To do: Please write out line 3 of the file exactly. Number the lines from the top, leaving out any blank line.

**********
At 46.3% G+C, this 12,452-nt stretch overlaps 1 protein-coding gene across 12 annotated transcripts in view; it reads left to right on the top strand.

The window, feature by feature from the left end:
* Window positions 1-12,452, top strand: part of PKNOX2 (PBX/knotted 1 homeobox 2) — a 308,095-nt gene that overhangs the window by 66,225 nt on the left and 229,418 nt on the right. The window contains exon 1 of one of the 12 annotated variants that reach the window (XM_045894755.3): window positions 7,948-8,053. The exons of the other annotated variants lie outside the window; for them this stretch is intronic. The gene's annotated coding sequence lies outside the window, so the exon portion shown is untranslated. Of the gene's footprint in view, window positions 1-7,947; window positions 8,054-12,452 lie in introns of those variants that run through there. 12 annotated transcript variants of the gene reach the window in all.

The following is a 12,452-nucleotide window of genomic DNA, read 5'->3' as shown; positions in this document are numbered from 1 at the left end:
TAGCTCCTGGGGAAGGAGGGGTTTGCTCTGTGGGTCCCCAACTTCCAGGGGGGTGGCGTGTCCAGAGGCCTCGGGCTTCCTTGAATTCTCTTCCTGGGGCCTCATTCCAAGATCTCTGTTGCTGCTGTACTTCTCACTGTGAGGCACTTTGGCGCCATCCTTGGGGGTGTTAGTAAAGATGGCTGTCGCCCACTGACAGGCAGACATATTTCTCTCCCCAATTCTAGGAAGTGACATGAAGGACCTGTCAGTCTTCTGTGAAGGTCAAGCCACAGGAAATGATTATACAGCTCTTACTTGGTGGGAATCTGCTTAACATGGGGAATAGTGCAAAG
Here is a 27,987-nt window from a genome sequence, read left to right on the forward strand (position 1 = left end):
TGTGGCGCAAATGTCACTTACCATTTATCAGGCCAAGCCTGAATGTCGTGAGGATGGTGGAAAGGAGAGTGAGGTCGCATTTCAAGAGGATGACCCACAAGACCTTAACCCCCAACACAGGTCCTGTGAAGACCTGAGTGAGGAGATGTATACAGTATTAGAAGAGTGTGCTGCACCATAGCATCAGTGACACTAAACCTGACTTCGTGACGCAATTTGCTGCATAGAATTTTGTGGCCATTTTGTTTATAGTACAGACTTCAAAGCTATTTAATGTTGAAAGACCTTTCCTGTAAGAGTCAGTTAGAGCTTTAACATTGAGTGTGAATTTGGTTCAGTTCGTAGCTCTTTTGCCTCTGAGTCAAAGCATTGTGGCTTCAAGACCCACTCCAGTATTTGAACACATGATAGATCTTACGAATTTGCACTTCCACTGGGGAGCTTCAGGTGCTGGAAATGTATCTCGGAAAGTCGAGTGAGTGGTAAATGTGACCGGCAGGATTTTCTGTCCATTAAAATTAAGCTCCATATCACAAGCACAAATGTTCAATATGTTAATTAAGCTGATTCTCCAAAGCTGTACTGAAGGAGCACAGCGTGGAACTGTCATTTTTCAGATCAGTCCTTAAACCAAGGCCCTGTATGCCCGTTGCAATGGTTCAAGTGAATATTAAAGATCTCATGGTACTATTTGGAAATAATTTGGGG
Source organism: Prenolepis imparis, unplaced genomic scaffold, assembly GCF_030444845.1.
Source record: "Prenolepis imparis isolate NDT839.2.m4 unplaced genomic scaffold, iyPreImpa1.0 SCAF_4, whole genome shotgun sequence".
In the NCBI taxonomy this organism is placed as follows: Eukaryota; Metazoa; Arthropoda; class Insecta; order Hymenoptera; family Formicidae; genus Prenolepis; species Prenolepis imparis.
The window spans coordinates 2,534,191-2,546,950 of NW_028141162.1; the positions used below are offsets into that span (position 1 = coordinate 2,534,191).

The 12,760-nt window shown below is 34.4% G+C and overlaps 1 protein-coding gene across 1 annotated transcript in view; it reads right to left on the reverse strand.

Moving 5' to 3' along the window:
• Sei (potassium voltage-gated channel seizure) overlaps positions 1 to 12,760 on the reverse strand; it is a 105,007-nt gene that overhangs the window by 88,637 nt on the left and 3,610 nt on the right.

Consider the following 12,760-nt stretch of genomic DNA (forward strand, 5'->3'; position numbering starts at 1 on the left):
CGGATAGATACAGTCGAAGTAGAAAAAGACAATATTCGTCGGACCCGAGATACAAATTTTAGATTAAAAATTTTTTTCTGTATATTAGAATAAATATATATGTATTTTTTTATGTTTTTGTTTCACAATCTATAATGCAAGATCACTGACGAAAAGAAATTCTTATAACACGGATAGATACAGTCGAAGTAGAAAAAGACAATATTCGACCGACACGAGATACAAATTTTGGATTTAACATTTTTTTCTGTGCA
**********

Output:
* Window positions 1-12,452, top strand: part of PKNOX2 (PBX/knotted 1 homeobox 2) — a 308,095-nt gene that overhangs the window by 66,225 nt on the left and 229,418 nt on the right. The window contains exon 1 of one of the 12 annotated variants that reach the window (XM_045894755.3): window positions 7,948-8,053. The exons of the other annotated variants lie outside the window; for them this stretch is intronic. The gene's annotated coding sequence lies outside the window, so the exon portion shown is untranslated. Of the gene's footprint in view, window positions 1-7,947; window positions 8,054-12,452 lie in introns of those variants that run through there. 12 annotated transcript variants of the gene reach the window in all.